Illini learn about Tech's turnover penchant the hard way

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DALLAS (AP) — Illinois learned all about Louisiana Tech's knack for getting turnovers this season. Even the Bulldogs' offense got involved.

Trailing by three with less than 9 minutes to play in the Heart of Dallas Bowl, the Illini thought they had gotten the break they needed when they sacked Cody Sokol, causing him to fumble. But after Jihad Ward returned it inside the Tech 20, running back Kenneth Dixon forced him to fumble and Sokol recovered.

Four plays later, Dixon scored to put Louisiana Tech up by two scores on the way to a 35-18 win Friday.

"That's the game of football to me," Illinois coach Tim Beckman said. "I think they've been very opportunistic in what they've done this year. We need to become that (much) better on our defense. No question those were big, huge plays."

Tech scored earlier when Xavier Woods returned an interception 69 yards for a touchdown, dropping Illinois to 6-7 after winning its last two regular-season games to become bowl eligible for the first time in Beckman's three seasons.

Louisiana Tech, winner of Conference USA's West Division, finished 9-5 after going 4-8 in Skip Holtz's first season as coach.

The Illini outgained the Bulldogs 451 total yards to 247. But they missed two field-goal attempts and were hampered by nine penalties for 68 yards. Houston Bates, a former Illinois defensive end who transferred after last season to his home-state Bulldogs after graduating with a year's eligibility remaining, had 4½ sacks and 5½ tackles for losses to earn most valuable player honors.

"He hit me hard a couple times, but it was fun going against a friendly foe," said Illinois quarterback Reilly O'Toole, who became Illinois' primary quarterback as a senior beginning in late September after playing sparingly his first three seasons. "Obviously, we wish we could have made a few more plays. But congrats to him. He is a great kid."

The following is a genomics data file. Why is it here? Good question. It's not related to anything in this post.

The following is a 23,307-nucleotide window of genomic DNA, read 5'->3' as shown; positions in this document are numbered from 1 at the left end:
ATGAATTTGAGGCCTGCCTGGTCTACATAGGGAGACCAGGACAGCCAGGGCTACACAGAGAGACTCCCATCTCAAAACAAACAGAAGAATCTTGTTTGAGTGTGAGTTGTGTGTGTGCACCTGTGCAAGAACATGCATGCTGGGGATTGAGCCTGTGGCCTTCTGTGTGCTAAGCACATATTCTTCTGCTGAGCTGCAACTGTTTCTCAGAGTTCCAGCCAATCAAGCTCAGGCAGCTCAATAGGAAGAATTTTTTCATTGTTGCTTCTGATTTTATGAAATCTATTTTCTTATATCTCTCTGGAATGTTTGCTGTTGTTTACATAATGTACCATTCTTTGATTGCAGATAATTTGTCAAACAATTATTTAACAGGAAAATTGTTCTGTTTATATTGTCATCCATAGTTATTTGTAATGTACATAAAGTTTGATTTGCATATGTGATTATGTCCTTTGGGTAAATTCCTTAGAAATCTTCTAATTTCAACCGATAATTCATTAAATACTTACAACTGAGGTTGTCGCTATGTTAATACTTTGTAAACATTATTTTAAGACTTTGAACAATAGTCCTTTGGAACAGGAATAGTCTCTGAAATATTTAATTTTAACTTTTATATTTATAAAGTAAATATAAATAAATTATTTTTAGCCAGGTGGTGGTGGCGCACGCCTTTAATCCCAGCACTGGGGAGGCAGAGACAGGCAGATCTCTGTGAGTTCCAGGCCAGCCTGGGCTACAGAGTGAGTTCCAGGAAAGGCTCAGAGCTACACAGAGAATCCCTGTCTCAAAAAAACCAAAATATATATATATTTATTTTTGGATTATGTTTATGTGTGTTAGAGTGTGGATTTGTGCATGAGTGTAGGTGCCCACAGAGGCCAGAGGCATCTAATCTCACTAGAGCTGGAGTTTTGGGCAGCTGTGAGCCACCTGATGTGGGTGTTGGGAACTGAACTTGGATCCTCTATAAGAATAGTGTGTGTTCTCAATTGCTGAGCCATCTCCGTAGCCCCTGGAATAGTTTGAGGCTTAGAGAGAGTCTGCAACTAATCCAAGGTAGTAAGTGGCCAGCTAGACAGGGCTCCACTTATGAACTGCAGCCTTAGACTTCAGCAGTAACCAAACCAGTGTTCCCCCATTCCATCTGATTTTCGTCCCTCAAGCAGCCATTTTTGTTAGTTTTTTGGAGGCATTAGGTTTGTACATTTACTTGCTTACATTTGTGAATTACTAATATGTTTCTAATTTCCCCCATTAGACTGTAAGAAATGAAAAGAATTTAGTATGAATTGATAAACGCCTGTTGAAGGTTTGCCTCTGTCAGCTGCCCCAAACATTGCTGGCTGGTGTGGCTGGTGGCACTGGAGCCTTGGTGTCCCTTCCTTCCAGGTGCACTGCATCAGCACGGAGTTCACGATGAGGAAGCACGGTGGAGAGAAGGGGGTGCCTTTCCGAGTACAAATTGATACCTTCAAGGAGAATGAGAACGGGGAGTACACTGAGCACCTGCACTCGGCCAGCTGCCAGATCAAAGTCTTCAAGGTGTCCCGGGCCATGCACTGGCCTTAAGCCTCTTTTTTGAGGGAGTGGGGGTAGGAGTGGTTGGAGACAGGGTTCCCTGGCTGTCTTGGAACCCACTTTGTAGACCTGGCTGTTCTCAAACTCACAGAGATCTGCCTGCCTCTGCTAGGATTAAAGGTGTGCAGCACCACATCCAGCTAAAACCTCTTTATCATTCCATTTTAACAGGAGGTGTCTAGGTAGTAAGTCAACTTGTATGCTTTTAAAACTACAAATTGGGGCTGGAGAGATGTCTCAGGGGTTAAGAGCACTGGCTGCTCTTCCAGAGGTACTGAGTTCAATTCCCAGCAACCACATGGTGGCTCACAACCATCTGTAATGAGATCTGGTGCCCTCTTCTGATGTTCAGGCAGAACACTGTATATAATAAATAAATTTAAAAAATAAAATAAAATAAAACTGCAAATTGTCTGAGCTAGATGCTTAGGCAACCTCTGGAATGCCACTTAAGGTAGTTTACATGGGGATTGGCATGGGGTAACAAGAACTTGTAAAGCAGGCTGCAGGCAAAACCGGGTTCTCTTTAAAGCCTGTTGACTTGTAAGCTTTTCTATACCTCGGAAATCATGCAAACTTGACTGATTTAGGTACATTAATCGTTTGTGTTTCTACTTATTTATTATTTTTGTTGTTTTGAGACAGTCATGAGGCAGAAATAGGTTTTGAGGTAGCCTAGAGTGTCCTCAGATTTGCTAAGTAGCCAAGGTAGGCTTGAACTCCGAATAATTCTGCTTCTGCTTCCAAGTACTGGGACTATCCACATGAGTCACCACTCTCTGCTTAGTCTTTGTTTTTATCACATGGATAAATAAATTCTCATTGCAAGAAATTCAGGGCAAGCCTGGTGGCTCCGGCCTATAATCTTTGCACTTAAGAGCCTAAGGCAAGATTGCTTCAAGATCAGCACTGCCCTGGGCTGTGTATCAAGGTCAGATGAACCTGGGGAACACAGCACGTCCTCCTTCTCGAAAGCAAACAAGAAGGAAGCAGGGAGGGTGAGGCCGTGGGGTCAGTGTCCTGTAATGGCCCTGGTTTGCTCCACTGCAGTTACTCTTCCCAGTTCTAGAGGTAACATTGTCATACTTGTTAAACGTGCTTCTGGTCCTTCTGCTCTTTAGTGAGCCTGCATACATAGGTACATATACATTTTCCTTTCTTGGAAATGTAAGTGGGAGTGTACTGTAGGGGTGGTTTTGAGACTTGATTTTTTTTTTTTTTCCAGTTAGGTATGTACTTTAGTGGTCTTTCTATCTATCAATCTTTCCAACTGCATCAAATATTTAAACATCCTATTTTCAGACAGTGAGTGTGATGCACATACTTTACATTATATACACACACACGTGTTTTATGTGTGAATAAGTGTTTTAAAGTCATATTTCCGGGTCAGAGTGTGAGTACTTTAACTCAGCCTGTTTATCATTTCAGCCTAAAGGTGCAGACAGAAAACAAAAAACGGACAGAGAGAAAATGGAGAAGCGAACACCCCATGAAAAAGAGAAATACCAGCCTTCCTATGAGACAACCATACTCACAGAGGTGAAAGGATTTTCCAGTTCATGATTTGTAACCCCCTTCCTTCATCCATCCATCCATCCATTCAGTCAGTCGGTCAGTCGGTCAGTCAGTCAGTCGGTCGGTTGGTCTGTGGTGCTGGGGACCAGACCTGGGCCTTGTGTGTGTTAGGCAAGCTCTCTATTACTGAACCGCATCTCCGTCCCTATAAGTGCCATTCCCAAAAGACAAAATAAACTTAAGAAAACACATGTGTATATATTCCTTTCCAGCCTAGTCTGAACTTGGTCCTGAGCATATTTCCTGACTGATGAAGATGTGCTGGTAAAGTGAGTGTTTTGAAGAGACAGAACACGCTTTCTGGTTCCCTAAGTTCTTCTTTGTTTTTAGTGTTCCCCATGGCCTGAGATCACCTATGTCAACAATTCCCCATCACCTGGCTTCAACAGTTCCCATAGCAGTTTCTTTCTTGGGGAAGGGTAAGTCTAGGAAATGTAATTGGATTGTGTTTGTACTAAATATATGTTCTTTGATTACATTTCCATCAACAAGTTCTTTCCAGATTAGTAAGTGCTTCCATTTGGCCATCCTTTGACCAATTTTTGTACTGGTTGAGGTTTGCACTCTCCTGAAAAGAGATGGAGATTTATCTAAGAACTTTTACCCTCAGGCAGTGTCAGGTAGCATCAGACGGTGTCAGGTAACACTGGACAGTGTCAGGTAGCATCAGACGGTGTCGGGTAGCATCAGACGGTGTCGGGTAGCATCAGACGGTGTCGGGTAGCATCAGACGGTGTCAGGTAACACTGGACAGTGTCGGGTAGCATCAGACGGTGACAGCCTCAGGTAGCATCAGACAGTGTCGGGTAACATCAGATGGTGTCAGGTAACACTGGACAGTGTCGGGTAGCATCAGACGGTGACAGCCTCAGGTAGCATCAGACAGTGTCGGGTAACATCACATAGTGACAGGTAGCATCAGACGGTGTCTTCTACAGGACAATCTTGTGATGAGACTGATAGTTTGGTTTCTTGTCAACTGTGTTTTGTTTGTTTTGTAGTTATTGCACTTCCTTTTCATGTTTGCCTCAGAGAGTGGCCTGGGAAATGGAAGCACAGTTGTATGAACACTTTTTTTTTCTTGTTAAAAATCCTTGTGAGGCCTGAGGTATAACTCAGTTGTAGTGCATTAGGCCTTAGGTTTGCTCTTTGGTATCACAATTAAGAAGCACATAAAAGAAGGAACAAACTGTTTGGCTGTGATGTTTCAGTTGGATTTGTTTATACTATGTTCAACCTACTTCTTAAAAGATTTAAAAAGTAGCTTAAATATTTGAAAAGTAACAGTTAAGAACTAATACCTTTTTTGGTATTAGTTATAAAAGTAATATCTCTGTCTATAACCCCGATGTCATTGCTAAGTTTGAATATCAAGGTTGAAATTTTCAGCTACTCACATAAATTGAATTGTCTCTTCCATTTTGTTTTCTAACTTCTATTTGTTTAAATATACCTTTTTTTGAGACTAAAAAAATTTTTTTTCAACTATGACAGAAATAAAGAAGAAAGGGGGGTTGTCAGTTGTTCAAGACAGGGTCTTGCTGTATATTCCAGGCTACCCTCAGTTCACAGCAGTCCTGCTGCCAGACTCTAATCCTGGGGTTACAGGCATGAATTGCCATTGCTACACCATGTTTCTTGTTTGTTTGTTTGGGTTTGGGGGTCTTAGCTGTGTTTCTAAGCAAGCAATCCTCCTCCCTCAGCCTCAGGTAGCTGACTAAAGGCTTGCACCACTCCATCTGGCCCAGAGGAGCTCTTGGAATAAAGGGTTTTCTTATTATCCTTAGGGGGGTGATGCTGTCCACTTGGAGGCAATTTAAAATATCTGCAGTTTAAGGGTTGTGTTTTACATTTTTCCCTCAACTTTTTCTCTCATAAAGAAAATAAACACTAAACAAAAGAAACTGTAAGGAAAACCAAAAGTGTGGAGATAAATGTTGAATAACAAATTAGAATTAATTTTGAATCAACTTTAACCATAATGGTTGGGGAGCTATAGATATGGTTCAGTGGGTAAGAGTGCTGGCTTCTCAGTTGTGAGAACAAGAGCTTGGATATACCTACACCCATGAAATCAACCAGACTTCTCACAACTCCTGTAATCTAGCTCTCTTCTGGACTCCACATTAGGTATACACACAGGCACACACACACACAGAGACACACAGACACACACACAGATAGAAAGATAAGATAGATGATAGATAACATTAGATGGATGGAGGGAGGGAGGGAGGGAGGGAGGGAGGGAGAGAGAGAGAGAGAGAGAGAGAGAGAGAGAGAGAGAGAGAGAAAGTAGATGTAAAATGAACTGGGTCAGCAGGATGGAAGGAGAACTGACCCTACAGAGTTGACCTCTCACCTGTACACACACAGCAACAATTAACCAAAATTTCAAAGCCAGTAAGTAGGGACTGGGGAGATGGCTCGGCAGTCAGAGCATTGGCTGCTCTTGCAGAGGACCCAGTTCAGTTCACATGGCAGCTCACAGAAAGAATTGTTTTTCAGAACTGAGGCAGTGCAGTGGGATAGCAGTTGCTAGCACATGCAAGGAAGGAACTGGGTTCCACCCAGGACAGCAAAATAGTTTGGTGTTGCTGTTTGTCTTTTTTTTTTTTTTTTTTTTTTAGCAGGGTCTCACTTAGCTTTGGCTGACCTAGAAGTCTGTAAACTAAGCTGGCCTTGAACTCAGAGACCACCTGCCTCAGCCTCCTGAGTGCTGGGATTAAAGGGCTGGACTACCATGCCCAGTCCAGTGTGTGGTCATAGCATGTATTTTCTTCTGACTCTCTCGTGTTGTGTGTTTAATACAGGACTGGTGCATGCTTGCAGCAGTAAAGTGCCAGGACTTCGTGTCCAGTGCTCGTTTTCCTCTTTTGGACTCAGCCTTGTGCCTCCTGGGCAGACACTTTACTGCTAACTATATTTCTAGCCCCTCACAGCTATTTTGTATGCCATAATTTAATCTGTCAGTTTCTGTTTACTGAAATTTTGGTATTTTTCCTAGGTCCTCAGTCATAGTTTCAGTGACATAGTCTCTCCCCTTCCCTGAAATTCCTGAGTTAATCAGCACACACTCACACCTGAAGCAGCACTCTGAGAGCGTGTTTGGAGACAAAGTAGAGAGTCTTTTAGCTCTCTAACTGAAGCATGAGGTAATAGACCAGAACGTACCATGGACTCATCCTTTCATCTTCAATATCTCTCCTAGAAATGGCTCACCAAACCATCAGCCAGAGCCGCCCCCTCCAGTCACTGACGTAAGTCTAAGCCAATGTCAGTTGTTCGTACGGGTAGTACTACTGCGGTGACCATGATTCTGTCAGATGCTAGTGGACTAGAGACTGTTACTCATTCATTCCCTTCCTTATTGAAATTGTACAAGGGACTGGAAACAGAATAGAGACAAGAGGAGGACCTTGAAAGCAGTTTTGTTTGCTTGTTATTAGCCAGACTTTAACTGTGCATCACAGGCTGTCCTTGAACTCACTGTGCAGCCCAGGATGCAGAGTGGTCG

O'Toole was briefly knocked out of the game late in the first half following a hard tackle. He was replaced by Wes Lunt, the transfer from Oklahoma State whom he replaced early in the season. But O'Toole returned and played until the final minutes.

"Why not leave it all on the field?" O'Toole said. "So, yeah, that was my mindset. My last game ever. So I'm not going to shy away from contact."

Illinois got within three points on David Reisner's 43-yard field goal early in the fourth quarter, but, like so many Bulldogs opponents this year, couldn't hang on to the football. Louisiana Tech went into the game in first place among FBS schools with 40 forced turnovers. With Friday's two Illini turnovers, Tech converted turnovers into 198 points this season.

"The way the guys played, Kenneth and Cody and throughout the whole season, it's truly outstanding," said Bates, who weeks ago said playing against his former school in a bowl would be a fairy-tale finish to his career. "It's something I'm going to live for the rest of my life. And if I die tomorrow, my life would be complete."

Tech led 21-9 lead at halftime after O'Toole's pass was returned for a touchdown by Woods midway through the second, but Illinois responded with a 3-yard scoring run by Donovonn Young. The 2-point conversion failed, though, but Reisner banked in a field goal to cut the Bulldogs' lead to 3.

O'Toole threw a 25-yard touchdown pass to Jon Davis early in the second quarter. He was 24 of 39 for a season-high 295 yards with one touchdown and one interception.

Taylor Zalewski kicked a 27-yard FG in the first quarter for Illinois, which committed eight first-half penalties for 53 yards and missed two field goals attempts and an extra point.

Sokol, who began his collegiate career in the Big Ten at Iowa, completed 14 of 28 passes for 247 yards and one touchdown.

On Woods' interception, the pass was thrown ahead of Dudek, whose uniform appeared to be held by Tech's Bryson Abraham just before Woods made the grab.

"Reilly threw the ball where I was supposed to be," Dudek said. "which I probably would have been had I not been held, but the ref didn't call it."

Dixon became Louisiana Tech's career rushing leader in only his third season but ran for only 63 yards after averaging 95.1 going into the game.

"We had a great scheme for it," Beckman said. "They had a great running back. As a whole, our defense got better in the second half of the season stopping the run."

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